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The rise of white port wine
Published:  11 December, 2017

Port wine has held a consistent stance within the drinks industry for years thanks to its associations with cheese pairing, but now experts within the category want to bring change – starting with the exposure of white port.

The majority of port consumed globally is ruby port (red). As well as being cheaper than other ports, it is also the most widely distributed port, making it the most familiar to consumers. But as with every other category globally, younger consumers are the target audience because they are the ones looking for new trends or alternative options.

The white port and tonic – the ‘portonic’ has been traditionally drunk by the Portuguese as an aperitif for years as an alternative to the gin and tonic and now brands, distributors and on and off-trade outlets are pushing it internationally.

Alex Down, brand manager at John E Fells & Sons (pictured) told DI: “The tourism in Lisbon and Porto has been rising over the past five years, largely due to its accessibility from the UK and other parts of Europe. This has exposed port wine more than ever and hopefully will give the category some momentum.

“We’re encouraging our restaurant customers to use jugs of ‘portonic’ for tables in the summer, like you would with Pimms. I think this now gives people an opportunity to drink port in the summer, rather than just in the winter, in front of the fire.”

Earlier this winter, Graham’s Port hosted a pairing menu in London which exposed the possibilities and flexibility of different ports, and the portonic was one of the cocktail options at the start.

According to Down, white port only makes up for around 1% of the market for port but it is making a “huge buzz”. In fact, white port has seen a 70% sales increase in 2017.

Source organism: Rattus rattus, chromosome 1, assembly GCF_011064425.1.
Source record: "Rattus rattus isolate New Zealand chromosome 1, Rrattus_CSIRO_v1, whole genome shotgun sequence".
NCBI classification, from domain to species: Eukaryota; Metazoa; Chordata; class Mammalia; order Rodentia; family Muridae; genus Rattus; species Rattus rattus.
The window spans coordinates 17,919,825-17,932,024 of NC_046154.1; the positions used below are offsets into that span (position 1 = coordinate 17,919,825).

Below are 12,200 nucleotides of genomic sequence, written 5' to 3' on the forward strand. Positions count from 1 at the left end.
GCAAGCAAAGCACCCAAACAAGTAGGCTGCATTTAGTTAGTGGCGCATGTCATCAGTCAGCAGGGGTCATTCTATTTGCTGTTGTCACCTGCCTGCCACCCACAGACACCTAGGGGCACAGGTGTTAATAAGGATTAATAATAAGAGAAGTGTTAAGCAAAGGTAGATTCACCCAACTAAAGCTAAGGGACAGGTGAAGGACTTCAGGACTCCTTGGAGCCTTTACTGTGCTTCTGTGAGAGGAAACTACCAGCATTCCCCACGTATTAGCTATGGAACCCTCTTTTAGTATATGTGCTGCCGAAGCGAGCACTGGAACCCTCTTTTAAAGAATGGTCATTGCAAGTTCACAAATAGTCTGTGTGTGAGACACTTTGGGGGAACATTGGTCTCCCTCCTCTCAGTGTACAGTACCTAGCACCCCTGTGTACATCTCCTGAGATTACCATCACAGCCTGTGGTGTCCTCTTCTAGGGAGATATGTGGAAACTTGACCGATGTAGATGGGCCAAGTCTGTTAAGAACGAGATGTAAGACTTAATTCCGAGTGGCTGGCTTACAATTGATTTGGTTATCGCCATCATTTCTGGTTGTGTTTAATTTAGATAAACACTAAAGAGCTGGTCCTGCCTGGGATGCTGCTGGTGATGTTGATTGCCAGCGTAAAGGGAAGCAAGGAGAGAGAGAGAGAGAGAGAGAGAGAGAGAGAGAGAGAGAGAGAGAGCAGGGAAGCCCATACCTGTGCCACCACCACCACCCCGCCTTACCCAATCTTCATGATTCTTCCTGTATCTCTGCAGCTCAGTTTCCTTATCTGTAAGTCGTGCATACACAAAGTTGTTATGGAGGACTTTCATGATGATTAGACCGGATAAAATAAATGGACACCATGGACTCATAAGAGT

“But I feel the biggest problem for white port is distribution,” added Down. “One thing we’ve now done is use Amazon to move more white port, and it’s proving very effective.”

During the celebrations of Port Wine Day 2017, back in September, president of the Institute des Vinhos de Douro do Porto, Manuel de Novaes Cabral hosted a pizza and port pairing session. Although the event received a mixed bag of reviews, the outstanding favourite was the pizza without a tomato base and a white port – proof that it isn’t just a drink for cheese.

 “Of course I’m not saying port goes with everything, but it can enhance a meal in more than one way. The Graham’s dinner had traditional wine with the main course because we understand that it would be a more enjoyable experience that way.

“One thing which is surprising is that consumers generally understand how to look after and serve different styles of wine, but not really port wine. White port, and Tawny for that matter, should be served chilled. It’s similar to normal wines but it is often overlooked.

“It’s exciting to see white port gaining some much-deserved attention, and if gin continues to get saturated in Europe as it currently is, there could be an opportunity to expose white port further.”